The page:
India’s dastardly, dangerous moves in Kashmir

By ASAD MAJEED KHAN It has now been over three months since India imposed a complete communications blackout and security lockdown in the disputed territory of Jammu and Kashmir, subjecting 8 million Kashmiris to a form of collective punishment.

As stories of torture trickle out of Kashmir — of children snatched from their parents during night raids and shipped to prisons outside Kashmir, and of patients denied medical care dying at home — India’s efforts to gaslight the world have become increasingly farcical.

We have been asked to believe that India is delivering economic development at gunpoint, or that turning Kashmir into an information black hole will somehow boost its tourism industry.

Several recent hearings and statements by U.S. members of Congress on Kashmir have shown that India’s attempts at normalizing its actions in Kashmir are failing to stand up to scrutiny.

Instead, a clear consensus has emerged. First, that what is happening in Kashmir is a serious humanitarian and geopolitical crisis. Second, that Kashmiris have a recognized right to self-determination, and that India is depriving them of this right in contravention of international law. And third, that Kashmir is not an internal Indian matter, but is instead an internationally recognized conflict that needs to be resolved.

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At an October hearing by the House Subcommittee on Asian Affairs, many members of Congress present admonished the Indian government for its systematic human rights violations in the IOK since Aug. 5. At a more recent November one by the bipartisan Tom Lantos Human Rights Commission, members of Congress listened to one witness after another paint a dire picture of deprivation, persecution and oppression of Kashmiris by India’s occupying forces.

Anurima Bhargava, a commissioner with the United States Commission on International Religious Freedom, went as far as warning that “India’s religious minorities currently stand at a precipice. If the Indian government continues on its current trajectory, their livelihood, rights, and freedoms could be in serious danger.”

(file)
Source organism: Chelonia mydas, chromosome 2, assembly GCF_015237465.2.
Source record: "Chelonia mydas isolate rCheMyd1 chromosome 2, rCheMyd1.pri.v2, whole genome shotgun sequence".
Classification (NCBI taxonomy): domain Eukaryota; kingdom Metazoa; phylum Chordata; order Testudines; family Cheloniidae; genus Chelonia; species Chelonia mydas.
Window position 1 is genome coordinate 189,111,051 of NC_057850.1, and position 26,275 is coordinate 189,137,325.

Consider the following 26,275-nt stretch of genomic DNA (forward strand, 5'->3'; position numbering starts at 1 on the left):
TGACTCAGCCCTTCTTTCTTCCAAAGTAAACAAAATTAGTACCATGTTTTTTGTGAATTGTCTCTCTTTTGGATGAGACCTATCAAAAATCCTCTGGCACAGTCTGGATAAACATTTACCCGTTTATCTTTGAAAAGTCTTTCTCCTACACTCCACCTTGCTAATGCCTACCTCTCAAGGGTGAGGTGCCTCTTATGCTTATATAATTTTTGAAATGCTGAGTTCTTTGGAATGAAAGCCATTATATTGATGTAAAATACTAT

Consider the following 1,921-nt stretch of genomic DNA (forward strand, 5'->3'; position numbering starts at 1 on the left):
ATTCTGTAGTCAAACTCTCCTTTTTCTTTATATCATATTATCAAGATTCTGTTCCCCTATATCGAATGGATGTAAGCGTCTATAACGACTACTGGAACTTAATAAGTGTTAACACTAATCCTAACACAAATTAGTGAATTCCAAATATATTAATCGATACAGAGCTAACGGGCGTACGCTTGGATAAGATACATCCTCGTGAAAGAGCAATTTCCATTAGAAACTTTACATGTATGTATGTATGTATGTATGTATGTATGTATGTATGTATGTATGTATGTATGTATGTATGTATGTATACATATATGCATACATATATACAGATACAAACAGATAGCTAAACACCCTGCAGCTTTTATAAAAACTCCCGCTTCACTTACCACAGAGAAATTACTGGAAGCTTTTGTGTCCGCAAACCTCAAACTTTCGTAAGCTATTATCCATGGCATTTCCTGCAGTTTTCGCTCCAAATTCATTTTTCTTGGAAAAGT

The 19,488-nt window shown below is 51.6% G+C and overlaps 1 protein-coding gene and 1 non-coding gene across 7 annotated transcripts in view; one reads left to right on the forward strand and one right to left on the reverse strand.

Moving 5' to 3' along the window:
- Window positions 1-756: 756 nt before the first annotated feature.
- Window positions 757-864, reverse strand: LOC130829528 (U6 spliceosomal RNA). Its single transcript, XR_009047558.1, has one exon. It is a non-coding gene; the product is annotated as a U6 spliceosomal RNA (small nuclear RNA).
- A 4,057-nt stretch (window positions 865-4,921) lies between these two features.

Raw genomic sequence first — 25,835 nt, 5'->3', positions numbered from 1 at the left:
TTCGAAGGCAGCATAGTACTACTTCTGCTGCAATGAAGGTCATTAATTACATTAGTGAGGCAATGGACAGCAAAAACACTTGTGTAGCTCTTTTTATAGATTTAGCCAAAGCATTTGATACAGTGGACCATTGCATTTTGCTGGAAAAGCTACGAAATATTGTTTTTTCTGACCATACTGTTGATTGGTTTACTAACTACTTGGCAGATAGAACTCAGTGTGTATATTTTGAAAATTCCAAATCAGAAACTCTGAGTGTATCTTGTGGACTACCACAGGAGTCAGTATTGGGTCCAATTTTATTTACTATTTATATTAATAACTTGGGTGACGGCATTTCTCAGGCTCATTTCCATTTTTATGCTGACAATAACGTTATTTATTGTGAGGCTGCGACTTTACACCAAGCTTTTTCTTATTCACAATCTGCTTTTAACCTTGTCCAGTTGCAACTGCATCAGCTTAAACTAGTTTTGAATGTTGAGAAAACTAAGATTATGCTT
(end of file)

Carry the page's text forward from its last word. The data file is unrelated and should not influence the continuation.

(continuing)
In Congress, many of India’s justifications for its annexation of Kashmir — even the old canard about “cross-border terrorism from Pakistan” — simply have not passed muster. Rep. Sheila Jackson Lee said as much last month when she warned India not to “utilize the constant refrain of Pakistan in reference to terrorists.”

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Some members are rightly concerned about the growing phenomenon of religious lynchings in India, which have brought renewed attention to the ruling Bharatiya Janata Party’s links with the RSS, a right-wing Hindu extremist organization.

In the Oct. 22 hearing, Rep. Pramila Jayapal reminded everyone “that the road to fascism is littered with moments where people did not speak up or speak out.”

Now, having failed to normalize its occupation of Kashmir, India is lashing out, blaming Pakistan and gambling that another military escalation on the Line of Control would help the BJP externalize the consequences of its repression.

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We saw the same thing play out in February this year as the BJP geared up for elections. Indiscriminate artillery fire by Indian troops across the Line of Control has already resulted in the deaths of several civilians in Pakistan-administered Azad Jammu and Kashmir.

Pakistan does not want to be dragged into a manufactured confrontation. We have continued to show restraint. But Pakistan will respond if its sovereignty is violated.

India has already tested — to its own cost — Pakistan’s resolve to defend its territory once this year. As Prime Minister Imran Khan warned India in February, wars begin because of miscalculation.

Rep. Brad Sherman, chair of the House Foreign Affairs Subcommittee on Asia, described Kashmir as “the most dangerous geopolitical flash-point in the world.” Americans should know that India’s actions in Kashmir have made a dangerous region even more dangerous.

The simple fact is that India has been unable to break the will of the Kashmiri people. As a result, India has turned the region into a powder keg of anger and fury — a “volcano waiting to erupt.”

The only solution is a just settlement of the Kashmir dispute in accordance with the wishes of its people and in line with the UN’s myriad resolutions on the disputed territory. Kashmir is too important and too delicate an issue to be ignored indefinitely. It needs resolution now.

India has been occupying Kashmir for close to 70 years. It’s time for India to let the Kashmiri people choose their own destiny. Under India’s occupation, they have seen enough dark days.

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Khan is Pakistan’s ambassador to the United States.